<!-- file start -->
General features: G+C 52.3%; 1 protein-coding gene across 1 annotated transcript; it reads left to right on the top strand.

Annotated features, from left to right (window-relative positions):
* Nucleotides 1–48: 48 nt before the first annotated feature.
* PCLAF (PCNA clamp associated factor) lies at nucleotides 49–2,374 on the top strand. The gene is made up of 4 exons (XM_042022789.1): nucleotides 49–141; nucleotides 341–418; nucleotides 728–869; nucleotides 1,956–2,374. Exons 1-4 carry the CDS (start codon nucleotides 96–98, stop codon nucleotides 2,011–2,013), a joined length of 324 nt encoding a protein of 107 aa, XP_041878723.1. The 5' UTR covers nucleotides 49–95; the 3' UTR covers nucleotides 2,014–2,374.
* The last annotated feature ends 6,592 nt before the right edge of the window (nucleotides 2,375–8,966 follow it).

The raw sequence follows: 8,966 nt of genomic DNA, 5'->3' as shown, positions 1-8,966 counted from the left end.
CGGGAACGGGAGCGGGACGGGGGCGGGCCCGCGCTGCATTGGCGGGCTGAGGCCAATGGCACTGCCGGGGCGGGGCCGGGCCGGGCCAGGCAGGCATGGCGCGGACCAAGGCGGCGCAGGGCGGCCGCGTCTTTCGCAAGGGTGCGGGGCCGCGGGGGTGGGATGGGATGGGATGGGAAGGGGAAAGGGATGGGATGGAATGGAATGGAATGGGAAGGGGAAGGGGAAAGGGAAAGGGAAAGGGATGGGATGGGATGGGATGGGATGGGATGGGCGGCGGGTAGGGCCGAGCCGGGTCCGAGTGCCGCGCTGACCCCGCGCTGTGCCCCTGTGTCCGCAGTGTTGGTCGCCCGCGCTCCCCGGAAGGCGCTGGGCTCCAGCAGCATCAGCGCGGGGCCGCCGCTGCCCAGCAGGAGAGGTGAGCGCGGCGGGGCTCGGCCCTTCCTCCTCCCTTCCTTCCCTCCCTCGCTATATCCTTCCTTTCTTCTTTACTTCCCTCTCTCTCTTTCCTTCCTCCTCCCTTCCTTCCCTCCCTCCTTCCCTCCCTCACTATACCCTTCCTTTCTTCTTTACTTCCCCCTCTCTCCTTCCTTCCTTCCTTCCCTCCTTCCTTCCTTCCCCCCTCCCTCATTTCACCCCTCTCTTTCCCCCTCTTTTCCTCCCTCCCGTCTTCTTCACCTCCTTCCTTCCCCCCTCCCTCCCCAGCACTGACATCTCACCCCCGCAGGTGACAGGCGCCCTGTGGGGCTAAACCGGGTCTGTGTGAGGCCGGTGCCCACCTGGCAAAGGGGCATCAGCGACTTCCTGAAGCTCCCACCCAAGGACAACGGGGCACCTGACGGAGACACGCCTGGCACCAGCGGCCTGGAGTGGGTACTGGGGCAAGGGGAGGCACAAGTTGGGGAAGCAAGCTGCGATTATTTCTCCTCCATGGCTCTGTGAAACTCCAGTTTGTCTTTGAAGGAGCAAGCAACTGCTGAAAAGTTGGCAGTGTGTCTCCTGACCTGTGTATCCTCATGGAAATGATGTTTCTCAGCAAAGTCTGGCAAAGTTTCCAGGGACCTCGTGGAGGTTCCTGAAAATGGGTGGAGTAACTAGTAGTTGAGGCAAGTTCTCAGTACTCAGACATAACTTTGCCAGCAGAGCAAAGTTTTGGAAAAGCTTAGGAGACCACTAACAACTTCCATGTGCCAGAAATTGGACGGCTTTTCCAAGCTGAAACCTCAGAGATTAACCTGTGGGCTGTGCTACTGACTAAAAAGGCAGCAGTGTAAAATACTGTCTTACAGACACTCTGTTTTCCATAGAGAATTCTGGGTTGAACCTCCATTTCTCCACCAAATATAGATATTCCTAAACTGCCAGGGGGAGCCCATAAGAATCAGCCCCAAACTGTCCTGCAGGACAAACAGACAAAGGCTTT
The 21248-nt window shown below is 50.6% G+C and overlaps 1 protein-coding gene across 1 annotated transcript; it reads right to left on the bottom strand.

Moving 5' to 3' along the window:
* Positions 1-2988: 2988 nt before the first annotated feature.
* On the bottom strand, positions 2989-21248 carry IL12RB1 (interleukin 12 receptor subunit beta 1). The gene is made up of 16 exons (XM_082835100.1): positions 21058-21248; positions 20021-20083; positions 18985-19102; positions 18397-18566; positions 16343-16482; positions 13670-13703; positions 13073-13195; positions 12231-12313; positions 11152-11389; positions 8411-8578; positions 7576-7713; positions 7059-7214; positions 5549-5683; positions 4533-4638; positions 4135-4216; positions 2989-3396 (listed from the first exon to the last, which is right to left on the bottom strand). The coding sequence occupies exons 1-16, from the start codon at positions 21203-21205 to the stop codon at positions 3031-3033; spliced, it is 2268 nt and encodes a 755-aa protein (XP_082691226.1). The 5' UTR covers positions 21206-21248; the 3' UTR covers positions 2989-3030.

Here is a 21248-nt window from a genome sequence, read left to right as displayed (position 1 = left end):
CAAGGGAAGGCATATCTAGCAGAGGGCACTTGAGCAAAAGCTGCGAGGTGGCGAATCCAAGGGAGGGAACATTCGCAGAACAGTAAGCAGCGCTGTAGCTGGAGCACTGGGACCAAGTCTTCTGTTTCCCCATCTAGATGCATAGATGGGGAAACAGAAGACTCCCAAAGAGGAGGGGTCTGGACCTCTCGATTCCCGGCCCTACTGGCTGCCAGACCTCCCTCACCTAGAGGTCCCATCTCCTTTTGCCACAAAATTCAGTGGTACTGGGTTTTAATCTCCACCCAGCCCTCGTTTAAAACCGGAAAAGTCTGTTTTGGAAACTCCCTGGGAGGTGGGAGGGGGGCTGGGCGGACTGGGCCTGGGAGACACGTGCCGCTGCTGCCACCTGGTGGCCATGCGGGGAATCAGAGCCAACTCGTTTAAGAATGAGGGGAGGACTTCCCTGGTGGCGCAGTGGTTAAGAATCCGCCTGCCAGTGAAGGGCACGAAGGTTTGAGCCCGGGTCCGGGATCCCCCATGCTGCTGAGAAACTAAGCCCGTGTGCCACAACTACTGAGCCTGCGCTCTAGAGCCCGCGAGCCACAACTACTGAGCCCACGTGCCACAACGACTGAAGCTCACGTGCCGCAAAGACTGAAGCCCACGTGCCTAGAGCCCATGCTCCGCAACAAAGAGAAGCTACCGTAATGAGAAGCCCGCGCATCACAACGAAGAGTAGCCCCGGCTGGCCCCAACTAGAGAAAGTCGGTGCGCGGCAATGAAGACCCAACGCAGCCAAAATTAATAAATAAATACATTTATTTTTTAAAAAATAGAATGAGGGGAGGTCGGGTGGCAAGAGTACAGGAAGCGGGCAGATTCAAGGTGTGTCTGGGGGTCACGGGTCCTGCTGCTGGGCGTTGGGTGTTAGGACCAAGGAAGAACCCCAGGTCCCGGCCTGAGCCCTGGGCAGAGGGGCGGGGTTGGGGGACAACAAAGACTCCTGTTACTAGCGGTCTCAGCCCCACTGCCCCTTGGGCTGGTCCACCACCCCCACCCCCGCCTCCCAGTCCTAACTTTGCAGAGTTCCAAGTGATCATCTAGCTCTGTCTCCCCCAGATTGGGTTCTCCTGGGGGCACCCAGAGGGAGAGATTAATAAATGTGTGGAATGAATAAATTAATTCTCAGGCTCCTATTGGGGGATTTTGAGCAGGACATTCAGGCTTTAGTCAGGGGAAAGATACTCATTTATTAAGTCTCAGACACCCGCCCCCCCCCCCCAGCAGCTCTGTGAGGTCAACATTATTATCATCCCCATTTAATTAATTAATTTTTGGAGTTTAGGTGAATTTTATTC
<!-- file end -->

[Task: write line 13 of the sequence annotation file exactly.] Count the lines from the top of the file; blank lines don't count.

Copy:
CAAGGGAAGGCATATCTAGCAGAGGGCACTTGAGCAAAAGCTGCGAGGTGGCGAATCCAAGGGAGGGAACATTCGCAGAACAGTAAGCAGCGCTGTAGCTGGAGCACTGGGACCAAGTCTTCTGTTTCCCCATCTAGATGCATAGATGGGGAAACAGAAGACTCCCAAAGAGGAGGGGTCTGGACCTCTCGATTCCCGGCCCTACTGGCTGCCAGACCTCCCTCACCTAGAGGTCCCATCTCCTTTTGCCACAAAATTCAGTGGTACTGGGTTTTAATCTCCACCCAGCCCTCGTTTAAAACCGGAAAAGTCTGTTTTGGAAACTCCCTGGGAGGTGGGAGGGGGGCTGGGCGGACTGGGCCTGGGAGACACGTGCCGCTGCTGCCACCTGGTGGCCATGCGGGGAATCAGAGCCAACTCGTTTAAGAATGAGGGGAGGACTTCCCTGGTGGCGCAGTGGTTAAGAATCCGCCTGCCAGTGAAGGGCACGAAGGTTTGAGCCCGGGTCCGGGATCCCCCATGCTGCTGAGAAACTAAGCCCGTGTGCCACAACTACTGAGCCTGCGCTCTAGAGCCCGCGAGCCACAACTACTGAGCCCACGTGCCACAACGACTGAAGCTCACGTGCCGCAAAGACTGAAGCCCACGTGCCTAGAGCCCATGCTCCGCAACAAAGAGAAGCTACCGTAATGAGAAGCCCGCGCATCACAACGAAGAGTAGCCCCGGCTGGCCCCAACTAGAGAAAGTCGGTGCGCGGCAATGAAGACCCAACGCAGCCAAAATTAATAAATAAATACATTTATTTTTTAAAAAATAGAATGAGGGGAGGTCGGGTGGCAAGAGTACAGGAAGCGGGCAGATTCAAGGTGTGTCTGGGGGTCACGGGTCCTGCTGCTGGGCGTTGGGTGTTAGGACCAAGGAAGAACCCCAGGTCCCGGCCTGAGCCCTGGGCAGAGGGGCGGGGTTGGGGGACAACAAAGACTCCTGTTACTAGCGGTCTCAGCCCCACTGCCCCTTGGGCTGGTCCACCACCCCCACCCCCGCCTCCCAGTCCTAACTTTGCAGAGTTCCAAGTGATCATCTAGCTCTGTCTCCCCCAGATTGGGTTCTCCTGGGGGCACCCAGAGGGAGAGATTAATAAATGTGTGGAATGAATAAATTAATTCTCAGGCTCCTATTGGGGGATTTTGAGCAGGACATTCAGGCTTTAGTCAGGGGAAAGATACTCATTTATTAAGTCTCAGACACCCGCCCCCCCCCCCCAGCAGCTCTGTGAGGTCAACATTATTATCATCCCCATTTAATTAATTAATTTTTGGAGTTTAGGTGAATTTTATTC